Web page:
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Commentary on “What to Measure When Determining Orthotic Needs in Children With Down Syndrome: A Pilot Study”

Nervik, Deborah PT, MHS, DPT, DHS, PCS; Roberts, Terry PT, DPT

doi: 10.1097/PEP.0b013e31826a1ff3
Clinical Bottom Line

California State University, Fresno, California

Arizona Orthopedic Physical Therapy–Kids Place, Phoenix, Arizona

The authors declare no conflict of interest.

“How should I apply this information?”

Having evidence to support clinical decision making is critical. The authors can be commended for conducting this pilot study in an effort to assist therapists in making informed decisions regarding orthotic prescription for children with Down syndrome. The authors' review of current research provides a good background in support of the use of orthotics, yet points out the question of which orthotic is best and the question is still unanswered. Using a variety of examination tools such as gait analysis and biomechanical and anthropometric measures, as done in this study provides important objective information that can be helpful in making this decision. Using this information may assist in more accurate and specific prescription based on individual needs; however, trials of different orthotics may still be necessary before making final decisions.

“What should I be mindful about in applying this information?”

Unfortunately, as often is the case in research, questions remain unanswered. Although the authors set out to discover which orthosis would be best and to provide therapists with specific guidelines, this was not accomplished because of study limitations such as small sample size, lack of accommodation time wearing the orthotics, short-term follow-up, and other methodological issues. In addition, the reader should be reminded that correlational studies cannot be interpreted as cause and effect. Although significant relationships were seen between variables, this does not indicate that change in one would lead to a change in the other. Another important question is: Do gait characteristics or biomechanical alignment have a direct correlation to function; for instance, does a change in step length or width improve the quality of motor skill or movement or lead to an overall change in function? Perhaps, we should be looking more closely at functional outcomes.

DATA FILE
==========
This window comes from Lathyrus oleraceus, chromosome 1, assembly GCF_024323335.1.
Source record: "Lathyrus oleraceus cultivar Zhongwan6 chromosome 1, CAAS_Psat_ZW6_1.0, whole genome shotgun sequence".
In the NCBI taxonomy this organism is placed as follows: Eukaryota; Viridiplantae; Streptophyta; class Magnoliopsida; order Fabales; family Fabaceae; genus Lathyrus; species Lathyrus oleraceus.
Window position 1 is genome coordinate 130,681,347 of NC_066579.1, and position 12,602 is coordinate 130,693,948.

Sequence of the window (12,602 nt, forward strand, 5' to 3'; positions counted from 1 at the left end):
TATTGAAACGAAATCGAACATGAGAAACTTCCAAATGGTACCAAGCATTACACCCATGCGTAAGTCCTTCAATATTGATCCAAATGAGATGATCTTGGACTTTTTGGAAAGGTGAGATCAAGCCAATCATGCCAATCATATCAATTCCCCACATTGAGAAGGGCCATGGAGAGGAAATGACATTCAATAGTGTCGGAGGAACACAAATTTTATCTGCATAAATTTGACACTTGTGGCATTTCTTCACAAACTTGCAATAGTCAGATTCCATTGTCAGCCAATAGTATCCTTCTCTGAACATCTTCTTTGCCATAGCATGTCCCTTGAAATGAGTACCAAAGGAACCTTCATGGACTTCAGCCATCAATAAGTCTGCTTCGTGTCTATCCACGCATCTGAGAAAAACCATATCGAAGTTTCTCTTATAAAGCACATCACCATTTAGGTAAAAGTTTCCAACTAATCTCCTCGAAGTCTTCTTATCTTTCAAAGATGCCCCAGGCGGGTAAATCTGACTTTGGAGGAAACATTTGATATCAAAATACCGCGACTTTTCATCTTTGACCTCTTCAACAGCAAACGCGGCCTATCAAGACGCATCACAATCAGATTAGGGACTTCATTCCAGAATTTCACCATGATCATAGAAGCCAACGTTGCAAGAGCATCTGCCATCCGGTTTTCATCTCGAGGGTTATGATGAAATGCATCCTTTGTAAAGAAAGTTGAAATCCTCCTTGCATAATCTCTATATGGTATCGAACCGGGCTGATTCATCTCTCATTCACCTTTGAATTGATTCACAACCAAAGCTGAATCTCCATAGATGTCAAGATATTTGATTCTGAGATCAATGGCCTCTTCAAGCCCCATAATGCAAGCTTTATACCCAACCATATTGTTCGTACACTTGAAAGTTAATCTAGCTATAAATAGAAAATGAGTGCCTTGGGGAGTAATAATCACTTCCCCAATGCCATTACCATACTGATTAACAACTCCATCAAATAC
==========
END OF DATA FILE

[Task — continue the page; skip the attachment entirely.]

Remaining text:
Bottom line: Best practice at this point will continue to be individualized examination and evaluation using a wide variety of measurement tools with continual follow-up on orthotic effectiveness until further definitive answers are found through research.

Deborah Nervik, PT, MHS, DPT, DHS, PCS

California State University

Fresno, California

Terry Roberts, PT, DPT

Arizona Orthopedic Physical Therapy–Kids Place

Phoenix, Arizona

The authors declare no conflict of interest.

© 2012 Lippincott Williams & Wilkins, Inc.